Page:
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Why Is My Furnace Leaking Water?

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Where is this leaking water coming from? Is it coming from my furnace or air conditioner? Is it dangerous?

Why would my furnace and air conditioner be leaking water anyway?

Before we dive into the deep end, let's make sure you are dealing with a leaky furnace.

Are You Experiencing a Furnace Leak?

A furnace leaking water will have more than a few indicators. A puddle in your living room or anywhere else in your house isn't all you may experience.

If leaking water comes from your furnace or other air conditioning system, it should be directly under its air vents. A water leak from air handlers should also look a little murky or cloudy.

It may also be accompanied by a musty smell, possibly with particles floating around.

If your furnace is leaking water, you might have already experienced the effects of its malfunctions without knowing it.

Have you felt uneven temperatures or heard unusual noises from your furnace lately? In that case, your furnace is leaking water and needs repair.

An HVAC professional needs to know what kind of furnace they will be dealing with to gather the right equipment. Companies will also dispatch the right expert HVAC technicians to help you solve the problem more efficiently.

Get to know what kind of furnace you have.

What Kind of Furnace Do You Have?

A standard efficiency furnace only has a primary heat exchanger with a non-condensing and high-pressure flue stack. It is less likely to condensate enough to lead to a condensation leak.

However, its primary heat exchanger might generate more condensation if you have a high-efficiency furnace. A high-efficiency furnace also has dual heat exchangers, which may produce condensation and collect in its drip pans.

Overflowing drip pans might be the culprit of your water leak. It could need nothing more than draining properly to rid you of your water leaking problems. However, furnaces leak water when there's enough internal condensation buildup.

If you don't notice water leaking from air handlers fast enough, internal leaks may have already frozen coils leading to a heat exchanger problem. However, it's a chicken and egg situation;

  • Is my furnace leaking water causing heat exchanger problems? 
  • OR
  • Is my malfunctioning secondary heat exchanger causing my furnace leak?

One is typically part of a vicious cycle of the other. Let's discuss how your heat exchanger and its role can lead to a furnace leaking water.

Heat Exchanger

There can be one or two heat exchangers that comprise your furnace.

conventional furnace or standard efficiency furnace comes with a metal exhaust pipe or flue pipe and shouldn't lead to an unnecessary condensation leak.

The real price you pay for high-efficiency furnaces is the condensation leak it may lead to in the future. However, dual exchanger systems are more prone to causing a furnace to leak water. Why?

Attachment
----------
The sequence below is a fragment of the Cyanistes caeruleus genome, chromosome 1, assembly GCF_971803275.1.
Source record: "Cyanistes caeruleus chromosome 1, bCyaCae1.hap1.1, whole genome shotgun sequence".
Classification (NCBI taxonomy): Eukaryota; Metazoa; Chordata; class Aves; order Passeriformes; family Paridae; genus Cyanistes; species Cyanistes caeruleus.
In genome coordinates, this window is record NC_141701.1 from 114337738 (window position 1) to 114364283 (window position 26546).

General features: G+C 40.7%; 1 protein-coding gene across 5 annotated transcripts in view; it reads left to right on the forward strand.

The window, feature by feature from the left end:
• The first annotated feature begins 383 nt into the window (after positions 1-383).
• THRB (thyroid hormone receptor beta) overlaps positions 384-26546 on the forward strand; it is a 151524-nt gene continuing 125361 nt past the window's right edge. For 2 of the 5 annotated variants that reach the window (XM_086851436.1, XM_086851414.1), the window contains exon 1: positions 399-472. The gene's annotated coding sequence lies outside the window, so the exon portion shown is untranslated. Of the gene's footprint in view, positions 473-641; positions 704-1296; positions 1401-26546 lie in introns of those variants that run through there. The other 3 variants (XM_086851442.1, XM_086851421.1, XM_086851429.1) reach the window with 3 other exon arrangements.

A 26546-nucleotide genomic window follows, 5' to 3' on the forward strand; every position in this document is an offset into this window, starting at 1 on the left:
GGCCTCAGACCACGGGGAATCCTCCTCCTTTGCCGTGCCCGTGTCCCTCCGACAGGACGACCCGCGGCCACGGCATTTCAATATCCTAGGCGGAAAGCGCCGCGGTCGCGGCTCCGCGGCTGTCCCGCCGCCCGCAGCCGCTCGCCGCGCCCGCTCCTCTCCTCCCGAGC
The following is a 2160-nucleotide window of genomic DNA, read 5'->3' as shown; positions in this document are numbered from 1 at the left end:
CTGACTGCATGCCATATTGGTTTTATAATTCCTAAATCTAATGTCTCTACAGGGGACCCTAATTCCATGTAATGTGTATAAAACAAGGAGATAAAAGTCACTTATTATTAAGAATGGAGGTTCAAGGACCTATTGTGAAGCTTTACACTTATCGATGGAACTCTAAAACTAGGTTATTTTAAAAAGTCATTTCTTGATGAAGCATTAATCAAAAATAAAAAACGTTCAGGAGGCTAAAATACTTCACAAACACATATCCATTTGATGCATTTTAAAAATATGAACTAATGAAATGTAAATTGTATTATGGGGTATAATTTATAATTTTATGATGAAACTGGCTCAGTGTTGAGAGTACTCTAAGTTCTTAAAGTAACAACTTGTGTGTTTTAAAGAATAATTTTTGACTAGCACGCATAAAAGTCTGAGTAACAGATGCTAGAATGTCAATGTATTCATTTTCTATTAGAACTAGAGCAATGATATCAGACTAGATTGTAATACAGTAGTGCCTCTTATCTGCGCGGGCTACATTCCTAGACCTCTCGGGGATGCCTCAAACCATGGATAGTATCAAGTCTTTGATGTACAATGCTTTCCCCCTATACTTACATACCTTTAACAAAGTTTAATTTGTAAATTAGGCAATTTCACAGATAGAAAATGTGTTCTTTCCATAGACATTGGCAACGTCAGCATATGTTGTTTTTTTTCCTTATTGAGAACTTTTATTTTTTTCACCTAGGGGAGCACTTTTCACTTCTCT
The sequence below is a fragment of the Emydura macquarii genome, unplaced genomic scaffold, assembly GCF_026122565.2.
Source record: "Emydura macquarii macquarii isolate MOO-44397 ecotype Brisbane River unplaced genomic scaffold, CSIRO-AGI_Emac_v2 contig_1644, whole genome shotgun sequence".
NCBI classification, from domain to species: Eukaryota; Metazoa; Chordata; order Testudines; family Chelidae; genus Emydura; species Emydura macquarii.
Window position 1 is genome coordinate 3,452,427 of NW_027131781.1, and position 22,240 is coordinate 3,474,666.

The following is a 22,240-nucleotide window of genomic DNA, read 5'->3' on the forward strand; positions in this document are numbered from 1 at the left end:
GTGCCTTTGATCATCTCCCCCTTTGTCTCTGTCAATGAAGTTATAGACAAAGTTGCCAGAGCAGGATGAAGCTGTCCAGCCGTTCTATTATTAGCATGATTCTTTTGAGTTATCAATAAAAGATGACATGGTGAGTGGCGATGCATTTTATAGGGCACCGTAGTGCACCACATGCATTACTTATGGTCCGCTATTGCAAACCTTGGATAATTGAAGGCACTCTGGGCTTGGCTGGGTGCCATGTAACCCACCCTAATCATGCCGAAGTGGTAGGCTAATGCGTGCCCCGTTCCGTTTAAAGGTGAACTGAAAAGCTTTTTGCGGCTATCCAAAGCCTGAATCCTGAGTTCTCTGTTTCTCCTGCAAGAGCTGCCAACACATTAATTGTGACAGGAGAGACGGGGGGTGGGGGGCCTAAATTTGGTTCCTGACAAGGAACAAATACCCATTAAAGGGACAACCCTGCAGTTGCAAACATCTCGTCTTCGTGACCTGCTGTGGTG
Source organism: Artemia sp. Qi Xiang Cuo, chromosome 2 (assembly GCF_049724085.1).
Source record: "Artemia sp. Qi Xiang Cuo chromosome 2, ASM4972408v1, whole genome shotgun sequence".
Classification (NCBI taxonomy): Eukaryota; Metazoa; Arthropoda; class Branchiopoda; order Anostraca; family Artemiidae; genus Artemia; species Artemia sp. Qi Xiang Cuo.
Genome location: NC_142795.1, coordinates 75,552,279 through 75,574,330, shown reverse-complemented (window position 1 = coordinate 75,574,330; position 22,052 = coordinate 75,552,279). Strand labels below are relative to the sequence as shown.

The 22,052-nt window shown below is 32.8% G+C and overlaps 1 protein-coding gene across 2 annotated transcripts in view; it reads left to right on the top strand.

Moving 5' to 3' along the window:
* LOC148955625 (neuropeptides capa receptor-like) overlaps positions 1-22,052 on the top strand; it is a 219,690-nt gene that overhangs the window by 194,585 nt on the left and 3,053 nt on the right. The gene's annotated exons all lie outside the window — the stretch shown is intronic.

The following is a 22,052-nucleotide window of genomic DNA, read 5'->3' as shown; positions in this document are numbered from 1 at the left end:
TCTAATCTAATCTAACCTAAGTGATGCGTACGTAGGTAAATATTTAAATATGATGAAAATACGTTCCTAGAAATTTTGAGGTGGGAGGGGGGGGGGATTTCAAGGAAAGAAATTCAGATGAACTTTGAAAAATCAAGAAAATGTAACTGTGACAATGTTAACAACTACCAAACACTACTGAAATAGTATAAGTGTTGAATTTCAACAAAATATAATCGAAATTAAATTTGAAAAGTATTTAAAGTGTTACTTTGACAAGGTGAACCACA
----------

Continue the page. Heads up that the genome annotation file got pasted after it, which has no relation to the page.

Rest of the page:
Its primary heat exchanger isn't the only one responsible for generating condensation. High-efficiency furnaces come with a secondary heat exchanger in their heating system. It heats air from condensate gases from the exhaust pipe and discards combustion gases from the flue pipe. It conditions the air to your desired temperature, efficiently keeping you comfortable all year round.

The energy efficiency that saves you money can cost you if you don't maintain its components properly.

Condensate Pump

Energy efficiency requires additional parts that need routine maintenance, including thorough cleaning and draining.

Even a standard efficiency furnace has a drip pan with floor drain attachments, but high-efficiency furnaces come with a condensate pump, condensate pan, and condensate drain hose.

Water leaks occur when the condensation pan fills up and overflows. However, a condensate pump leaking is a different story. A secondary heat exchanger supplementing more heat will generate more condensation, filling up your drain pan faster, leading to a condensation leak.

Drain Pans

Your drain pan fills up from any liquid expelled by your furnace unit. It can gather and stagnate water fast, and standing water anywhere in your house is dangerous. There is a quick and painless furnace repair you can conduct at home using a wet dry vacuum. Additionally, you can use the old and reliable Pancrete to reinforce its quality.

The Importance of Drain Pans Maintenance

If your drain pans are constantly drowned in water, their integrity may already deteriorate. After thoroughly cleaning and draining your drain pan, reinforce it with Pancrete.

Here's how you can clean your drain pan.

Cleaning up the drain pan when your furnace leaks water

Step 1- Turn Your Systems OFF.

Turn your air handlers (furnace unit, air conditioning system, or another HVAC system) OFF. Disconnect the system from its power source.

Step 2 - Drain Them Completely.

Get rid of any standing water still in the pans.

Step 3 - Double-Check Your Drain Pans.